Outpost in the ‘Burbs

A poll taken in 1990 found that 7% of Americans describe themselves as not religious. By 2008 this number had doubled. Another poll reports that 22% have never attended a religious service—up from 9% in 1972. Did you know that when you divide Long Islanders by religion the second largest group is no affiliation (29%)? The largest group (53%) is the Roman Catholics and mainline Protestants make up only 5% of our neighbors. There are only 6197 members of the United Church of Christ among the 2.7 million people on Long Island.

I begin with this litany of numbers to illustrate how we Congregationalists are such a minority—and all indicators seem to show this trend continuing. The polling date, and those people who interpret such things, predicts that our society will become increasing less interested in religious organizations. Between the rise of secular culture and the great number of people who practice their spirituality in private, we will probably see even smaller church memberships.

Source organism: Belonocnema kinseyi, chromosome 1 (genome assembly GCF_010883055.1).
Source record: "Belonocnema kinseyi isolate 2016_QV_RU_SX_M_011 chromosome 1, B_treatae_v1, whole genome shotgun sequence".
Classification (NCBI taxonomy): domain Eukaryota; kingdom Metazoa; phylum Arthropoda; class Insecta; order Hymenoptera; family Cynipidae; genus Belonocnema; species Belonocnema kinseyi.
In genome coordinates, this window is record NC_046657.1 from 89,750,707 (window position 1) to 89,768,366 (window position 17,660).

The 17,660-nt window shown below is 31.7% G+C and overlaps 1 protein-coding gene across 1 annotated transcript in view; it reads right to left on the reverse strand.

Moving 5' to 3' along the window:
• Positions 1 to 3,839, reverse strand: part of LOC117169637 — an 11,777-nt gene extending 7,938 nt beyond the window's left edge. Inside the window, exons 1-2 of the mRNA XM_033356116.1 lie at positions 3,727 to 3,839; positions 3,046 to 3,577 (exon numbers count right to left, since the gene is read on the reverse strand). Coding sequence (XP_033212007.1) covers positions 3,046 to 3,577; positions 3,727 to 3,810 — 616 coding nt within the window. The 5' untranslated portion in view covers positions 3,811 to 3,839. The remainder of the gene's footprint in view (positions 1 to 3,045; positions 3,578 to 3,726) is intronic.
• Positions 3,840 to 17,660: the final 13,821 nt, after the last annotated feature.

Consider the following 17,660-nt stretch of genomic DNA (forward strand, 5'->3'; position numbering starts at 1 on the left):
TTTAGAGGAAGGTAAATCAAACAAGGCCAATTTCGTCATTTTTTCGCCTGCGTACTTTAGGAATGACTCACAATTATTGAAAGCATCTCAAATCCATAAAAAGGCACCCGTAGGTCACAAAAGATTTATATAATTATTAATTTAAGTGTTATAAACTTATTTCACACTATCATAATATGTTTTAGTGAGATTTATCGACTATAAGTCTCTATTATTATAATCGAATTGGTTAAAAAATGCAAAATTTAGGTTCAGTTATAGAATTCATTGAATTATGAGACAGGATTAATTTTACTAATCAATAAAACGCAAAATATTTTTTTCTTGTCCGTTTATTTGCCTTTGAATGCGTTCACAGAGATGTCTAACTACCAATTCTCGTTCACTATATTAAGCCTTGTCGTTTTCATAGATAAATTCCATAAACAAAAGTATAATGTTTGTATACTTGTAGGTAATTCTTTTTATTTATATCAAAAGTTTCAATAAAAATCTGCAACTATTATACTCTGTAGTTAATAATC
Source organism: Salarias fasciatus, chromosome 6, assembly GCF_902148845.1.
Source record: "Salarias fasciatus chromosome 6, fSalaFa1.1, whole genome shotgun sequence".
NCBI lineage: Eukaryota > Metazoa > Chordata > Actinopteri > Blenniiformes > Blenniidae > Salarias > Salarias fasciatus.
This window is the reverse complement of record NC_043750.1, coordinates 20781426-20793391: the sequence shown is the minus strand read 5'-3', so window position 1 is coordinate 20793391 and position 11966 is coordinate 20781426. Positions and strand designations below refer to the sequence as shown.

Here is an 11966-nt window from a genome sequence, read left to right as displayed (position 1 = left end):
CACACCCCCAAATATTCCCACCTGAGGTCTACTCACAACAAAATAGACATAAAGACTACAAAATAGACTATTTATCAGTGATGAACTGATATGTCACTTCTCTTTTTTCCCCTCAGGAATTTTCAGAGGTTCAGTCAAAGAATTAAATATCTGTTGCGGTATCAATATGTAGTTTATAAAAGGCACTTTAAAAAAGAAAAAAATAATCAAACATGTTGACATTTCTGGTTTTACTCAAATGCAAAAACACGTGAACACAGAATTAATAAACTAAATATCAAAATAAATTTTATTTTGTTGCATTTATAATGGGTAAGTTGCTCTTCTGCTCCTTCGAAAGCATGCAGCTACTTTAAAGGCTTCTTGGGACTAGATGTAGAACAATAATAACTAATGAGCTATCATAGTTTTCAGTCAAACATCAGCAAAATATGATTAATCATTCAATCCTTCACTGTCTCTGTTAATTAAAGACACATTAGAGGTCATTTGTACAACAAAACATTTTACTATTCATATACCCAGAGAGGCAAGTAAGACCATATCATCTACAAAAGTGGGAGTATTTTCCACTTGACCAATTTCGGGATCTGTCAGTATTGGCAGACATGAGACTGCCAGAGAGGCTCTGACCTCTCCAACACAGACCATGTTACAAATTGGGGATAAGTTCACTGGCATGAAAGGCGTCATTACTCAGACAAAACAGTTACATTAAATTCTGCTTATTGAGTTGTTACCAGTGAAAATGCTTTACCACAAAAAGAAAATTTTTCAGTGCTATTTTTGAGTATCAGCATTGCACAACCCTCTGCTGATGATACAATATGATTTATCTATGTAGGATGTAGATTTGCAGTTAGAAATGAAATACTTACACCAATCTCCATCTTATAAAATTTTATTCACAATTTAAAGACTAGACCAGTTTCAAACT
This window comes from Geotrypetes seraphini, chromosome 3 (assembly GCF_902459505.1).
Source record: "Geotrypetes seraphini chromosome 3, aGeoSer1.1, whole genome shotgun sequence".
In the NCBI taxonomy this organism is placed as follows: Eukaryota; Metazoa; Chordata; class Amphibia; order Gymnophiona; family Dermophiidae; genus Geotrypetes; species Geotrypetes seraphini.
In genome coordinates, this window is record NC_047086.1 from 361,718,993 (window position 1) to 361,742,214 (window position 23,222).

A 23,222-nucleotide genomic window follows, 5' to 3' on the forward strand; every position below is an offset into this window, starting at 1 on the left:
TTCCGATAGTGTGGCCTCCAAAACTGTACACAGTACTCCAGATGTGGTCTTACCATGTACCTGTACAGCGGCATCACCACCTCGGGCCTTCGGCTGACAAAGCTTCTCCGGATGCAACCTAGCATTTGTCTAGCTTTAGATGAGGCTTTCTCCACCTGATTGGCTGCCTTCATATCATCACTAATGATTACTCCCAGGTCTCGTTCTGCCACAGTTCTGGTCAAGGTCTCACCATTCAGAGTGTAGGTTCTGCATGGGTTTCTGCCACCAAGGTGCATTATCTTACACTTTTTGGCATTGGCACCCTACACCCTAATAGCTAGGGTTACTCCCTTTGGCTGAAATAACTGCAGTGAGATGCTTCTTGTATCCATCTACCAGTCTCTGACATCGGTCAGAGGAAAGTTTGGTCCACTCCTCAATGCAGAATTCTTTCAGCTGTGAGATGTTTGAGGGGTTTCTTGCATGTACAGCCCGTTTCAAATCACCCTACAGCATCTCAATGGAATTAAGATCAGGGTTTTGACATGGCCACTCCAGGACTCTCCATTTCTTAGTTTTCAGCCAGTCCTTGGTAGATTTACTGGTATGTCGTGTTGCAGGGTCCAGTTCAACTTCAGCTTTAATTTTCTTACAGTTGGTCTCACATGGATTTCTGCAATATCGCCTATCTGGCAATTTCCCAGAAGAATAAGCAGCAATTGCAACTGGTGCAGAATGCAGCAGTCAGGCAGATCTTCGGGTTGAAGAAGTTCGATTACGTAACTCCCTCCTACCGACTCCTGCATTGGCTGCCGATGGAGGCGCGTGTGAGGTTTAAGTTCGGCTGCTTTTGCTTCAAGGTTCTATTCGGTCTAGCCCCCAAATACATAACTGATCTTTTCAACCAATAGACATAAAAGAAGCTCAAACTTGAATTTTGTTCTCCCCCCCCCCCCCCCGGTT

It is important to recognize this cultural trend so that we may be acknowledge our place as a societal minority, but also to note that we need to continue to be more creative in finding ways to share the gospel of Jesus with people who have no clue what it means.

We have been blessed in our church that as the long term members retire and move away we have been replacing their number with new families. The fastest growing group in our church is young children. On Palm Sunday we had eleven children in our Angel’s Nest nursery care during worship. This is great news for the future of the church.

This spring we held a leadership retreat with members of our church boards and committees to initiate new ideas for programs and missions for our church. The group identified three areas on which to focus: families with young children, youth, and growing our church without being churchy.

The leadership group felt that we needed to focus on families with young children because it is an area of strength to build on, and that our youth programs need work as their numbers have fallen recently. The “church without being churchy” group focused on how to meet the spiritual needs of people who do not think they would like a church. The retreat generated many great ideas that they will continue to prioritize and implement in the coming months.

Our progressive Protestant church is indeed an outpost in the ‘burbs. The good news is that we have many creative and faithful brothers and sisters in faith who are working hard to share God’s love to all in our Huntington community.


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